How can data be deposited, which data is collected?

Data can only be deposited as part of a cooperation research project. Each project is accompanied by a metadata manager from the Centre to assist with the workflow, data modelling, deposition and publication process in the course of the project. This approach guarantees the creation of high quality data prepared for publication and long-term archiving.
Sample deposition agreement
Sample data management plan

How can the data be accessed?

For users, usually the first point of access will be the graphical user interface created specifically for the project in question. It will offer suitable ways of interacting with the data in question. There is also the possibility to perform a full-text search on the complete data basis of GAMS with the search field at http://gams.uni-graz.at. In addition, you can browse the FEDORA backend at http://gams.uni-graz.at/archive/search.
To systematically harvest or integrate data, use our OAI-PMH interface at http://gams.uni-graz.at/oaiprovider and query it according to the PMH. Currently, three metadata prefixes are supported: oai_dc (Dublin Core), oai_europeana (Europeana Semantic Elements) and oai_edm (Europeana Data Model).
With regard to images, all image data stored in the repository can be delivered via a IIIF-compatible image server. To this end, use the syntax http://gams.uni-graz.at/iiif/{object PID}/{image PID}/{IIIF query}.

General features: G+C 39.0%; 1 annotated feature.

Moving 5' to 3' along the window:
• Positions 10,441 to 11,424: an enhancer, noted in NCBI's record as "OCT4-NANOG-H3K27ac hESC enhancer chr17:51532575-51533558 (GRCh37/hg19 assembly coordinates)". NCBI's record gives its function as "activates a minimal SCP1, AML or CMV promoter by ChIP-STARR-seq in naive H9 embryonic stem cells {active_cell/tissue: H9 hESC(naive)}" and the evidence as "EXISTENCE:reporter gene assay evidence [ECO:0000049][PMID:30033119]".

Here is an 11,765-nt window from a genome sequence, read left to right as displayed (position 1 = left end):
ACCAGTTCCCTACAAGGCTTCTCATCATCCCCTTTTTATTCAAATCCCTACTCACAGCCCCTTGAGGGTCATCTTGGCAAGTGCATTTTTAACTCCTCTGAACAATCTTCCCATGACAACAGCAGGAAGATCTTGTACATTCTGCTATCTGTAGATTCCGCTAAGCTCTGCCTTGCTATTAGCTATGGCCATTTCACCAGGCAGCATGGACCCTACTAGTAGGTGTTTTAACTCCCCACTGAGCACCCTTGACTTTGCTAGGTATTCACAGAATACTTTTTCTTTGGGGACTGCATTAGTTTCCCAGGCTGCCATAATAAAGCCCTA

In agreement with the partners, data can also be contributed to various aggregation services like Europeana, CorrespSearch, Pelagios or Nomisma. The legal status of the data and objects in question are clarified with the project partner; usually all resources are available under a non-commercial Creative Commons license (Creative Commons BY-NC 4.0). The Centre also offers consulting and expertise in the fields of IPR (Intellectual Property Rights) and licensing.

How are data objects persistently identified?

Internally, data objects go by a persistent identifier (PID) in the form of a standardized project related permanent link. In addition, the infrastructure includes a Handle server, offering the possibility to assign an identifier in this system (prefix 11471).

What does the workflow and data life cycle in GAMS look like?

The following figure illustrates the data life cycle in the GAMS repository.

GAMS workflow and data life cycle
GAMS workflow and data life cycle

Is GAMS a trusted digital repository?

GAMS was first certified as a trusted digital repository in alignment with the principles of the Data Seal of Approval in 2014. We seek renewal of certification with the Core Trust Seal in the course of 2018. GAMS is also registered with the Registry of Research Data Repositories.

Where can I learn more about the infrastructure and is it reusable?

The whole infrastructure is available as an open source software package as a contribution to DARIAH-EU at https://github.com/acdh/cirilo. Extensive documentation can be found on this site http://gams.uni-graz.at/docs.